Stanford University September-December, 2010
MS&E 239: Introduction to Computational Advertising
September 24-December 03, 2010 - Stanford University, California

Advertising Project

The project for this class will involve hands-on experience with real-world web advertising. Students may (and are encouraged to) work in teams of up to 3. A team of size 4 may be acceptable, but the expectation will be higher. Teams will use ad strategies learned in class to run the campaigns, track their performance and write a report describing what they did, what worked (or didn't) and their recommendations to the firm on its advertising strategy.

Project Details

The broad steps involved in the project are as follows:
  • Each team should pick a firm and run an ad campaign for the firm, outlining the goals and target of the ad campaign.
  • Each team will have an ad budget of $300-$500.
  • Each team should come up with an advertising strategy toward the goals outlined. This involves answering the following kinds of questions (this not a comprehensive list, just a small representative set):
    • What demographics and geography to target?
    • How to spend the ad budget across a number of advertising options: display ads, sponsored search ads (on Google, Yahoo, Bing), ads on social networks, word-of-mouth campaigns, self-service display advertising etc. Feel free to discuss with the teaching staff the advertising options you plan to pursue.
    • Whether to focus on driving traffic to the website or on driving leads (or both)?
    • What search terms and web properties to advertise on?
    • What should the banner ads and ad creatives look like (messaging)?
    • How to price each ad and determine the best landing page for each ad?
  • Note that the effectiveness of your advertising campaign (and therefore your project grade) can only be demonstrated using metrics, so it is important to define the metrics for success in each advertising channel and measure the performance of your campaign. The more metrics you collect the better your report will read: more metrics will give you more insight into what works and does not work, and (probably) why. It will help you craft more realistic, meaningful recommendations for the firm.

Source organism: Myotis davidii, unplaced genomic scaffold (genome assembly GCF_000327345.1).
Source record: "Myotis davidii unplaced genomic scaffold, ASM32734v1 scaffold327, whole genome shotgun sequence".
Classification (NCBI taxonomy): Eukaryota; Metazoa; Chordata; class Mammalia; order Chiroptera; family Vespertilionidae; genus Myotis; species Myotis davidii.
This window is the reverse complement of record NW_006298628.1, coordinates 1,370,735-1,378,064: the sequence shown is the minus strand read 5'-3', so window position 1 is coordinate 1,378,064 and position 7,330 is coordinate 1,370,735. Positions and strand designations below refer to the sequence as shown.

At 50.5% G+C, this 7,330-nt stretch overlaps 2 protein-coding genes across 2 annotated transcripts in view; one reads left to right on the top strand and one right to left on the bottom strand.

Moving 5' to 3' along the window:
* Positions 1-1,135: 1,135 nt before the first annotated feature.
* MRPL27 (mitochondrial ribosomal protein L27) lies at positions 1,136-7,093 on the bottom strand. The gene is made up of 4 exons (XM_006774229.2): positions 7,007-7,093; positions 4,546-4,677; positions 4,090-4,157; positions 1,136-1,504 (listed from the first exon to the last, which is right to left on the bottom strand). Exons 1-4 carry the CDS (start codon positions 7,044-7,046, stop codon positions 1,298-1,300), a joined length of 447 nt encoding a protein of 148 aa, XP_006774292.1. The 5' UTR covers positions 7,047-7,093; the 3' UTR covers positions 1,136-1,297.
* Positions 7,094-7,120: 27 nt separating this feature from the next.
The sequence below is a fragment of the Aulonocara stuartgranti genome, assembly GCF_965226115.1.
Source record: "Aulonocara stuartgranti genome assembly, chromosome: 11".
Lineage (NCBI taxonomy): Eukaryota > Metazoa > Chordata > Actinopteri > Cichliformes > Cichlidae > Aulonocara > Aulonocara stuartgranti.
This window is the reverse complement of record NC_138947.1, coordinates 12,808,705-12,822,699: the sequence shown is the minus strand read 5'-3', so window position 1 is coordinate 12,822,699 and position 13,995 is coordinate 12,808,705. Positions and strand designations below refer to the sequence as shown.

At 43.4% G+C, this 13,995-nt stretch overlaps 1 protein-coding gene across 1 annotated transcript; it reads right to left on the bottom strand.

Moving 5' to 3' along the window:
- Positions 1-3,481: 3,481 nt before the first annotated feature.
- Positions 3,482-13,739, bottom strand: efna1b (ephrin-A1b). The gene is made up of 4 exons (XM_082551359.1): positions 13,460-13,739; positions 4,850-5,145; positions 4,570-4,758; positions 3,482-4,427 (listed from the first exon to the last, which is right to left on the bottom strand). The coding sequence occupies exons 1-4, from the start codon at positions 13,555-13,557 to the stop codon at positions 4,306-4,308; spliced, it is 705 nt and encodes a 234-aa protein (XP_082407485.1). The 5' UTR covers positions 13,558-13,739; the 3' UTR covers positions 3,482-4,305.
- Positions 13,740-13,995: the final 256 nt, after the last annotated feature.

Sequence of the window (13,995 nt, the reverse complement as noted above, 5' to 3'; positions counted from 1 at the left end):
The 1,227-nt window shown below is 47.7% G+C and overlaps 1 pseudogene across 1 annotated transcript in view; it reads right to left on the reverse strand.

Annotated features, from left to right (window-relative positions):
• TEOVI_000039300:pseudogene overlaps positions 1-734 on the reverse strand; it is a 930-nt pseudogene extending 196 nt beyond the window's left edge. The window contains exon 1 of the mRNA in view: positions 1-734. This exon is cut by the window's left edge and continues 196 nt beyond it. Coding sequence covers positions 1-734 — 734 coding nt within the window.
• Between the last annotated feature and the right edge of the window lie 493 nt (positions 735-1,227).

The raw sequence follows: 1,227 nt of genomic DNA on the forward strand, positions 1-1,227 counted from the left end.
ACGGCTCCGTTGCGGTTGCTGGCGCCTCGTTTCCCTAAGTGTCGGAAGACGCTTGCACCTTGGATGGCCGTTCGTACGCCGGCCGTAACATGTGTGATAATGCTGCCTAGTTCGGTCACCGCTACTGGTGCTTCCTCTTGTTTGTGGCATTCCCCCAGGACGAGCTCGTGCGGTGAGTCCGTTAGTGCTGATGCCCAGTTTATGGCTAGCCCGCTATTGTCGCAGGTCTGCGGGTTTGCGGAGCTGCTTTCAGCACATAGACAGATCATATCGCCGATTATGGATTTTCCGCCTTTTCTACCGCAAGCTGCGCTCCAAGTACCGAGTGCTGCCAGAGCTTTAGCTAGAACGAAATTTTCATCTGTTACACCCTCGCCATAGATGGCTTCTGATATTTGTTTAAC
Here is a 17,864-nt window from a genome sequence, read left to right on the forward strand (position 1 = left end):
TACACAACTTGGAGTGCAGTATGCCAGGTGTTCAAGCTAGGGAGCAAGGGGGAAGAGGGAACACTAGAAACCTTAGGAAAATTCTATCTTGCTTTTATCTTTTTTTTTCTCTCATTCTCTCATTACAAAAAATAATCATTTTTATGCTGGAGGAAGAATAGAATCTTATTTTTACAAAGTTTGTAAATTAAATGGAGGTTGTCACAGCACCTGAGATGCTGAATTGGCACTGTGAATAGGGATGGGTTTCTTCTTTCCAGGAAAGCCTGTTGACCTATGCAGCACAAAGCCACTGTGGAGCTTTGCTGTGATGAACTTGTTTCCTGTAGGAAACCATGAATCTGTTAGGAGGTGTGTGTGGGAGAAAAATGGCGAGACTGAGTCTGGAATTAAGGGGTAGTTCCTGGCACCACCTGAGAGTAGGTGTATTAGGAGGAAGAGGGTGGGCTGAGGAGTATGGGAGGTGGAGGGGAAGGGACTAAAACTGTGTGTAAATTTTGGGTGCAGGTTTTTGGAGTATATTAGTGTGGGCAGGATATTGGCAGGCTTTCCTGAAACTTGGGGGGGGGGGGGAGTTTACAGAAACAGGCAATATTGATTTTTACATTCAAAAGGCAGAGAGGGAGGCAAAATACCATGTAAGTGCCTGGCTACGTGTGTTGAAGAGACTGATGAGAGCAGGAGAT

• Execute on the strategy agreed upon above; run the campaign. The campaign should run for at least 6 weeks. The longer it runs, the more data you collect. We encourage you to do a mid-way analysis and tweak your strategy and/or your bids, creatives, etc. if required. It is better than letting the campaign run unsupervised for 6 weeks and to find out at the end that it had no impact.
  • Collect metrics and write up a report. Please state clearly the start and end date of your ad campaign in the report. The report should focus on the following:
    • What advertising strategy did you come up with and how that ties into the goals you outlined?
    • What mathematical models did you use to arrive at your allocations, bids, etc.? Why? (e.g. Multi-armed bandits, greedy strategies, etc.).
    • What metrics did you measure? How? Why?
    • What recommendations do you have for the firm based on your understanding of their business, the advertising campaign you ran and the metrics you measured?

The expected output and timeline for the project is as follows:
  • 10/14: Submit a team name, list of team members (via email to the staff mailing list).
  • 10/28: Submit a 2-3 page write up on your advertising strategy with some justification for it. Due in class. (25%)
  • 12/09: Project presentation (15 mins per team). (25%)
  • 12/10: Final project report (max. 12 single-spaced pages) due. (50%)

Here are a few links/docs/tutorials that you might find helpful: Here are a few project reports from previous years: